Enosburg Falls, Vermont — Cold Hollow Sculpture Park will open its 2021 season on June 12, 2021 (running through October 12, 2021), with drop-in visits Thursday-Sundays, 12-6 pm. With more than sixty sculptures placed on over 200 acres of rolling landscape, CHSP offers a safe and invigorating way to gather, explore, and find respite.
Executive Director Rosemary Branson Gill says, “We’re incredibly eager to welcome the public back to the Park. Visitors are what make CHSP the park we love. Always, but particularly in 2021, we hope CHSP can offer restoration and invigoration to Vermonters and visitors.”
On July 24, CHSP will launch its programming series Why We Make Things, which will explore the human drive to create. Coming out the other side of the global COVID-19 pandemic, the Park seeks to explore further the creativity that boomed while in quarantine and introduce the public to new perspectives.
As sculptor and Park co-founder David Stromeyer posits: “Humans have always made things as a way of expressing themselves or solving problems. But, with the rise of AI-driven machines, will our hands, our words, our voices be silenced? Will our need to express ideas, our dreams be a need no more?”
Those questions and more will be examined in a series of events featuring an interdisciplinary selection of presenters. All events are free and open to the public.
July 17-18, 2021: Making Art to Catalyze Change With Jane Marshing. Activist artist Marshing explores our past, present, and future human impact on the environment. Her projects have been sited in museums and galleries as well as weather observatories, public parks, city streets, radio waves, and the Internet. Marshing will lead a small workshop and also a large artist talk at CHSP, both of which will engage how she uses hope and imagination to create a productive agency about our shared future.
August 21, 2021: World Premier Dance & Music Composition With Laurel Jenkins and Matthew Evan Taylor. Choreographer Jenkins and composer Evans, both professors at Middlebury College, will present Beacon Fire, a performance set amongst Stromeyer’s sculptures. Post-performance, they will lead a conversation about community-building as the motivation for artistic pursuits.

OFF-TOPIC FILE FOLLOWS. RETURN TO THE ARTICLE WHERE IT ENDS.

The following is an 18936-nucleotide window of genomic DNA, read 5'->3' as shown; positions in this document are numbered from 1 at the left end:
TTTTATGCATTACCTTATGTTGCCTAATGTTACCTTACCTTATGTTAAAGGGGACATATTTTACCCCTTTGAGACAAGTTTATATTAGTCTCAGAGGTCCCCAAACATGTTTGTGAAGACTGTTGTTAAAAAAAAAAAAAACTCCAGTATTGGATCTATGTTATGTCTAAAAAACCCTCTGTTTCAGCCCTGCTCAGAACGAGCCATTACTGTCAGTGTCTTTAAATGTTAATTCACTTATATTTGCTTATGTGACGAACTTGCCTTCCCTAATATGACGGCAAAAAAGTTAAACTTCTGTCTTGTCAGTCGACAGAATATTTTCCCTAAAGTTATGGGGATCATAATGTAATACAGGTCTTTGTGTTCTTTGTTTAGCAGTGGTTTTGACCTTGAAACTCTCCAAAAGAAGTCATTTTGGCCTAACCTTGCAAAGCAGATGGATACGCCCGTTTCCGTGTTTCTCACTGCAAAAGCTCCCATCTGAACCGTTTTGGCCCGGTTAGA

September 18, 2021: A Reading With Baron Wormser. Maine’s poet laureate for six years (2000-2006) will read and discuss his newest genre-bending novel, which explores creativity through poetry, prose, American music history, and the unique voice of protagonist Abe Runyan, a character-based on Bob Dylan.
Why We Make Things is the first in a triad of programs dedicated to Making. The Park will follow this with How We Make Things and Amazing Makers in 2022 and 2023, respectively.
Park co-founder Sarah Stromeyer explains, “The question this season’s theme poses, Why we Make Things, marks two auspicious occasions. In 2020, we celebrated the fiftieth anniversary of David’s coming to this land he specifically chose as the place to make his life’s work. We also cheer the transition of CHSP from David’s and my dream, to a nonprofit entity that is taking on a life of its own. Both of these endeavors are rich with many types of making, individual and collaborative, private and public. And in light of all that happened in 2020, this feels like the right moment to gather the diverse array of makers whose presentations will explore this mysterious and compelling aspect of our common humanity."
Executive Director Branson Gill adds, “Cold Hollow Sculpture Park is in a time of generative transition. Newly a non-profit organization held in the public’s trust, we are quite literally making a Park. What better question, then, for us, right now, than Why We Make Things? While we build a park we want to learn why others make; what drives poets, activists, engineers, and artists?”
David Stromeyer is no stranger to making things—he is close to finishing his 500th sculpture. A new work that will greet Park visitors this June is titled “Body Politic,” crafted after dropping a multi-ton boulder out of the sky onto a single sheet of steel in June 2020. This technique, coined as a “rock drop,” is wholly unique and will be the subject of Stromeyer’s book due later this year.
On more than 200 acres, Cold Hollow Sculpture Park is social distance-friendly. The Park staff regularly monitors government and CDC guidelines regarding COVID-19. Public and staff safety is the Park’s first priority.
Founded in 2014 by sculptor David Stromeyer and writer Sarah Stromeyer, Cold Hollow Sculpture Park in Enosburg, Vermont, is an admission-free, immersive art experience in a beautiful northern Vermont setting. Visitors can walk among and through 60+ sculptures spanning five decades by artist David Stromeyer and participate in programming that explores the intersection of intellectual and creative pursuits. The Park is open from June 12, 2021 through October 12, 2021.